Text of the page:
As baseball patriarchs go, Ray Boone may not have the Hall of Fame siring pedigree of, say, a Ken Griffey or Cal Ripken (Senior version in each case), but he sure did start something, huh?

Ray himself signed as an amateur free agent with the Cleveland Indians back in 1942, just out of high school. Like many players from the era, Boone spent a little time in the minors that summer, then headed to the military for three years, then came back for four more campaigns of minor league seasoning.

Finally, in September of 1940, the Tribe called him up and he stayed on for the World Series, going hitless in one plate appearance but picking up a ring in Cleveland’s last (so far) championship.

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Boone played the next few seasons as the Indians’ starting shortstop before Cleveland shipped him to the Detroit Tigers in June of 1953 along with Al Aber, Steve Gromek, and Dick Weik in exchange for Owen Friend, Joe Ginsberg, Art Houtteman, and Bill Wight.

In Detroit, Boone took over third base duties and would stay there through 1956 before moving to first.

Before that happened, though, Boone blossomed into a star for the Tigers, hitting 22 home runs and driving in 93 while batting a robust .316 in Motown that first summer (1953). That earned him some MVP votes and a higher profile — in the game, and in the hobby.

That second part, Boone’s elevated hobby profile, paid off for all of us when he landed a slot on the front side of Pirates hurler Bob Purkey’s knees-up in the 1955 Topps Doubleheaders set.

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In case you’re not familiar with those cards, they’re pretty spectacular, with paintings reminiscent of 1930s gum cards and a concept modeled on the 1911 T201 Mecca Double Folders tobacco issue.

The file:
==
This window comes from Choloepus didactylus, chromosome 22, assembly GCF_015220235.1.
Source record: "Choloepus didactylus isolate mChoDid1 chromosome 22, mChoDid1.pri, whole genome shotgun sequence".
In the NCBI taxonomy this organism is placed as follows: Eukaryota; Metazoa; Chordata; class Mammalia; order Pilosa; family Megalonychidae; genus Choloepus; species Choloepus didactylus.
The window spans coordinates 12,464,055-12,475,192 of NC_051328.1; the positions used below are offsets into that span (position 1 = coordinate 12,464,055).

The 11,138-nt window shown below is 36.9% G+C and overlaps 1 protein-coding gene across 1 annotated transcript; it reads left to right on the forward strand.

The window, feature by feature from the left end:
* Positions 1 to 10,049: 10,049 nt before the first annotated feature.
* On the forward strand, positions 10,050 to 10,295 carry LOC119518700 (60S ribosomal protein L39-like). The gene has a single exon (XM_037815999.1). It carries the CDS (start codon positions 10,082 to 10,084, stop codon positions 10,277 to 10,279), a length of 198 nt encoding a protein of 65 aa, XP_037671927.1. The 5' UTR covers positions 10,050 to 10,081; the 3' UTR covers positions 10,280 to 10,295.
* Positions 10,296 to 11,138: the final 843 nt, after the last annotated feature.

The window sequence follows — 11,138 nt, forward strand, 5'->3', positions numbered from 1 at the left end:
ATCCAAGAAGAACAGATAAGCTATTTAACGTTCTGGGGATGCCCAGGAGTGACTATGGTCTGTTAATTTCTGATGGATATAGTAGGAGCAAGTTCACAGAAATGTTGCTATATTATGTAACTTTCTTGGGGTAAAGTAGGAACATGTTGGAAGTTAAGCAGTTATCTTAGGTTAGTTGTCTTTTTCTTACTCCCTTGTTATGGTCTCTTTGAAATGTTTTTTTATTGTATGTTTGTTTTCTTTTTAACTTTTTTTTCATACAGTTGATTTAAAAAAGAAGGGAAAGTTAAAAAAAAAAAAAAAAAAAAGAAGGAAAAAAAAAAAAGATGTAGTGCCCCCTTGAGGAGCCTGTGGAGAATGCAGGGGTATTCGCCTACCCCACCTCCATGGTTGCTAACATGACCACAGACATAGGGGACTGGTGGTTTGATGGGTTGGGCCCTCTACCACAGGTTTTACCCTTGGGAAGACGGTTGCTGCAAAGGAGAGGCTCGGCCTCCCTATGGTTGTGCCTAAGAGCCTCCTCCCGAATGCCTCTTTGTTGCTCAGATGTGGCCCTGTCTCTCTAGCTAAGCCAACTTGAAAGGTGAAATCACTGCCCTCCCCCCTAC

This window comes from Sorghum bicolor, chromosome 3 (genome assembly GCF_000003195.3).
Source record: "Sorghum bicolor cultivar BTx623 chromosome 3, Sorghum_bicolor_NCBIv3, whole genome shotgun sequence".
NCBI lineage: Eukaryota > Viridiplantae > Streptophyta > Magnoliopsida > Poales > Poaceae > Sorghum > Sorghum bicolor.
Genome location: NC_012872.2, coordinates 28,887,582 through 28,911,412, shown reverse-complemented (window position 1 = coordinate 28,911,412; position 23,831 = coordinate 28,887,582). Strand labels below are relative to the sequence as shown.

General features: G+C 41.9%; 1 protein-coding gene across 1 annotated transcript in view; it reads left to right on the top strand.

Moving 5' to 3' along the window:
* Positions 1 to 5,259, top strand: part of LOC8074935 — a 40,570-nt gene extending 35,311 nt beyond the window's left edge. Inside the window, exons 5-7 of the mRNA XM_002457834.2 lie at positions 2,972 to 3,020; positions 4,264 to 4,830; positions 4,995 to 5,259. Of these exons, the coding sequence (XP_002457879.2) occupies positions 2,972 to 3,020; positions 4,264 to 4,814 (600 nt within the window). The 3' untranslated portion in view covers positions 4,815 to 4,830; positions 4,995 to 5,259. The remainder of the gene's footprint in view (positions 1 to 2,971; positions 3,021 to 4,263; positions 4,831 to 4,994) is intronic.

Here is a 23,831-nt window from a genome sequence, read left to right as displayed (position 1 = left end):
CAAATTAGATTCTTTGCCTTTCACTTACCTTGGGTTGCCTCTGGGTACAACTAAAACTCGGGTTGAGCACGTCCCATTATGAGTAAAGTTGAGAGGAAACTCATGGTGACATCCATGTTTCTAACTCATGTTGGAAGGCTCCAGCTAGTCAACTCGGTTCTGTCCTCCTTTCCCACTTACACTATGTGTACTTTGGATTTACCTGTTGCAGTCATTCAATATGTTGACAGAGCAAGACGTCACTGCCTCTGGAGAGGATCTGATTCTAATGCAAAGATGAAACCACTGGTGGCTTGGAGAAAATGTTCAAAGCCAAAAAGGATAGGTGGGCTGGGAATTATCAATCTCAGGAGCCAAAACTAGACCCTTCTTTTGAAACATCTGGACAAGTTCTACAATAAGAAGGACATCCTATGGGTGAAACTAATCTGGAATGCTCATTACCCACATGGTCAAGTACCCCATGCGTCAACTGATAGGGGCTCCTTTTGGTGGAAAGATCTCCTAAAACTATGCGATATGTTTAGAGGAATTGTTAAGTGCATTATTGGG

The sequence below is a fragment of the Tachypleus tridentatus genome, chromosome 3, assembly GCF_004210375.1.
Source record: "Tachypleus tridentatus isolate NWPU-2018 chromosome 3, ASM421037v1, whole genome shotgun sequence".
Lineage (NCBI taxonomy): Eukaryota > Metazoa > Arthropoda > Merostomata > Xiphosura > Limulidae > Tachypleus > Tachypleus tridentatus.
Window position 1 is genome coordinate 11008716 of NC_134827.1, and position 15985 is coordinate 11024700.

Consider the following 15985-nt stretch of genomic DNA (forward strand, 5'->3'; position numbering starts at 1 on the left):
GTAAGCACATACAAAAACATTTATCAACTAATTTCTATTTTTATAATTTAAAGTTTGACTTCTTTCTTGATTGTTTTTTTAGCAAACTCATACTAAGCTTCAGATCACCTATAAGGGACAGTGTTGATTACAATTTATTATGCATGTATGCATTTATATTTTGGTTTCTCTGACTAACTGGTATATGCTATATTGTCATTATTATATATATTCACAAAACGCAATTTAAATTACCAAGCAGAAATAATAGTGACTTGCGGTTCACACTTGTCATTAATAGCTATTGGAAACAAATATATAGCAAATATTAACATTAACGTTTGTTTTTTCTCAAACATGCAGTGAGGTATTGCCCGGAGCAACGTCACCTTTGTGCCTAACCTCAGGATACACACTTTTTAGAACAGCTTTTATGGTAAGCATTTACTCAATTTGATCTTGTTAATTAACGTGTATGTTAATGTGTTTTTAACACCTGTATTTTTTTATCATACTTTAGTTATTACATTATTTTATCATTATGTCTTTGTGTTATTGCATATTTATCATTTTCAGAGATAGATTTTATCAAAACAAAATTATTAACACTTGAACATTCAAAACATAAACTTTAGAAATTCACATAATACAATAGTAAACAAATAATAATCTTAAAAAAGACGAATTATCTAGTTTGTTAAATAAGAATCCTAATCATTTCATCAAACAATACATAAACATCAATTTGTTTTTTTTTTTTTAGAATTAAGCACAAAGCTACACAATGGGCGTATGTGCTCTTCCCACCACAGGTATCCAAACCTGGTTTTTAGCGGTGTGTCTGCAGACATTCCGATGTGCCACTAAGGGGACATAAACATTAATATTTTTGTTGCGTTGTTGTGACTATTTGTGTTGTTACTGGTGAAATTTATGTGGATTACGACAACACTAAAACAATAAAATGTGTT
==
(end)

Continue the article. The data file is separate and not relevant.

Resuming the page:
That meant you got one player (Boone) when the card was unfolded, and another (Purkey) when it was folded. Nifty stuff, though not great for conditioning if you were/are part of future generations.

Of course, Boone was the subject of many cards over his playing career, which tends to happen when you stick around for 13 seasons and pick up a couple of All-Star nods.

And, also of course, Ray was just the beginning of the Boone baseball and cardboard legacy — son Bob crafted a 19-year Big League career spent almost entirely as a catcher, and grandsons Bret (14 years) and Aaron (12) were MLB fixtures for more than a decade each.

Heck, Aaron is still going strong in 2020 as manager of the New York Yankees.

So, if you add them all together, you could probably find more Boone cards than the number of games Bob caught — 2225, a record when he retired in 1990.

But are any of them any better than the 1955 Topps Doubleheader card of Ray, issued just a few years into the Boone tenure?

Maybe, but probably only if you’re a nine-pocket sheet salesman.

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